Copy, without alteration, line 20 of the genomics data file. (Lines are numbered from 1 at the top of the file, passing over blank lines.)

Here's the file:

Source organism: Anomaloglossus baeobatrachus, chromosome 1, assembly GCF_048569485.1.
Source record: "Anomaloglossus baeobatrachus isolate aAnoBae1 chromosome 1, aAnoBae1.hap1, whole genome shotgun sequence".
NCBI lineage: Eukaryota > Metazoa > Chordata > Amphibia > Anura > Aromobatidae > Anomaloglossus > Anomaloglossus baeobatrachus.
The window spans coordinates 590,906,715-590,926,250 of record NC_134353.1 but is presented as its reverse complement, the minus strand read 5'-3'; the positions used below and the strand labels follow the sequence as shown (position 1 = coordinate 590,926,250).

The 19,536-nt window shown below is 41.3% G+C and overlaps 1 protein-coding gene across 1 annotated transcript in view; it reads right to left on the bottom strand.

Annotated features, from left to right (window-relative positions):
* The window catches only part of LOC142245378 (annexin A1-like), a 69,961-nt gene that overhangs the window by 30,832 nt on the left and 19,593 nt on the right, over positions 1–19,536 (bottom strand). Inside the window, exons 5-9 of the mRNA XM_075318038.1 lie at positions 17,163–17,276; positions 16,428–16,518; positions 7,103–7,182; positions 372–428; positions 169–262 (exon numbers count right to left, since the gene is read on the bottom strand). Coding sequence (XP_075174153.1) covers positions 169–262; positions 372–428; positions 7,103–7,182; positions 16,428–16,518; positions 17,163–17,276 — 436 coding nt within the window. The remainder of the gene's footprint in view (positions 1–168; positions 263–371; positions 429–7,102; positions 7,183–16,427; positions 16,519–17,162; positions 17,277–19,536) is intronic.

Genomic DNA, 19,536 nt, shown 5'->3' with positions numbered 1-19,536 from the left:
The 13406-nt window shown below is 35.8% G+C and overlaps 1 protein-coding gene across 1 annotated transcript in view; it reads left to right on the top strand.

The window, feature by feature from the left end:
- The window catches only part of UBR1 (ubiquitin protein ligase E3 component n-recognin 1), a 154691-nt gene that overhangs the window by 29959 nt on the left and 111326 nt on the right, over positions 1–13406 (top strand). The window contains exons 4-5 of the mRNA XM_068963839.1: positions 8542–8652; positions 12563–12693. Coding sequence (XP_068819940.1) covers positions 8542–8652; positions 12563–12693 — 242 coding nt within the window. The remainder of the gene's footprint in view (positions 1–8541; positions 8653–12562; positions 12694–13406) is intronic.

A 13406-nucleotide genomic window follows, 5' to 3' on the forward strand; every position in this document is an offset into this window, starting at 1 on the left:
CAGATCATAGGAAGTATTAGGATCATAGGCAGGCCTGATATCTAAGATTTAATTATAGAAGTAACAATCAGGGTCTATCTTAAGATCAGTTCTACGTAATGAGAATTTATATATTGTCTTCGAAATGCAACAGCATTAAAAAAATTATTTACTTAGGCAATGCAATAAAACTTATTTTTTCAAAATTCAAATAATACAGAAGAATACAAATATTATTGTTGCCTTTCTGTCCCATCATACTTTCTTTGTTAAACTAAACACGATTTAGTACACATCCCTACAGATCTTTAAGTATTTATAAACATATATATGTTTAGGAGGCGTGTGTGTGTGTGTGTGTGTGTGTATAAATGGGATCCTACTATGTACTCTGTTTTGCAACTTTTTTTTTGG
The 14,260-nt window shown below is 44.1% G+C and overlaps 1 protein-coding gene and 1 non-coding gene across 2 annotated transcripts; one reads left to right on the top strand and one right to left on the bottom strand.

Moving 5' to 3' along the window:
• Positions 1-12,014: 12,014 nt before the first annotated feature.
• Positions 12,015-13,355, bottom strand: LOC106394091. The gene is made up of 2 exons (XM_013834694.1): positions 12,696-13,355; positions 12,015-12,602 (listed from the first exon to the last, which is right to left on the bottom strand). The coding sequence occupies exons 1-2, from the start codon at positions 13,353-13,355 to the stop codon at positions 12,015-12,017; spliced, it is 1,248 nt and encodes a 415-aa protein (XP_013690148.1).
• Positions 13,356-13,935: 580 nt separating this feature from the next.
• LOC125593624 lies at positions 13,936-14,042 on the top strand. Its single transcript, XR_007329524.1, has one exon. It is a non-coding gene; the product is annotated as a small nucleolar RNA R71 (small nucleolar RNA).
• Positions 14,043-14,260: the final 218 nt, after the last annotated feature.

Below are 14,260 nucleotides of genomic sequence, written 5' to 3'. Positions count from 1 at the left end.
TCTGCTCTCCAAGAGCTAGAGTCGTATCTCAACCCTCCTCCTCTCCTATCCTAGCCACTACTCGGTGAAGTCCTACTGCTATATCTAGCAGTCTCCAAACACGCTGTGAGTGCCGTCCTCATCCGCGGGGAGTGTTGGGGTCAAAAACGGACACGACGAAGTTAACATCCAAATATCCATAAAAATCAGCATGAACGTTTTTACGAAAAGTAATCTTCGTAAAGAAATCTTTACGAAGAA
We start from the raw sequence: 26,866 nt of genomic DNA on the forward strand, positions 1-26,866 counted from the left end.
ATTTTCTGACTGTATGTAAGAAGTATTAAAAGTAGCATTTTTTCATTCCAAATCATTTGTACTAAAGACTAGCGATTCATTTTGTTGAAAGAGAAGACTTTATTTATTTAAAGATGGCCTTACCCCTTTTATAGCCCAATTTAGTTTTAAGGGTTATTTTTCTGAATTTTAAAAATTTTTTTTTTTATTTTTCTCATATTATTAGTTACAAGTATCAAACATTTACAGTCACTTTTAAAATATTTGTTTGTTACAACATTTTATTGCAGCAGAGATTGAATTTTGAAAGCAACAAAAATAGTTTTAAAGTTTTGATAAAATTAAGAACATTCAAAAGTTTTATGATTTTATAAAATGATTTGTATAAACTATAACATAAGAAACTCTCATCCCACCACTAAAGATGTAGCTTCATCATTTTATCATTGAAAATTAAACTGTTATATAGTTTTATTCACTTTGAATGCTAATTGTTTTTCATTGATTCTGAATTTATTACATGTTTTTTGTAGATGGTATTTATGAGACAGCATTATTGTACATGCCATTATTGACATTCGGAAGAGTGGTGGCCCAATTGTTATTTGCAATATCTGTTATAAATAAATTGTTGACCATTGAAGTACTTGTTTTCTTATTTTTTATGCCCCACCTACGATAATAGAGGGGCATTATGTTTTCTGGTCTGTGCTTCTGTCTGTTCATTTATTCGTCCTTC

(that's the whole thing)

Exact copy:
• Positions 14,043-14,260: the final 218 nt, after the last annotated feature.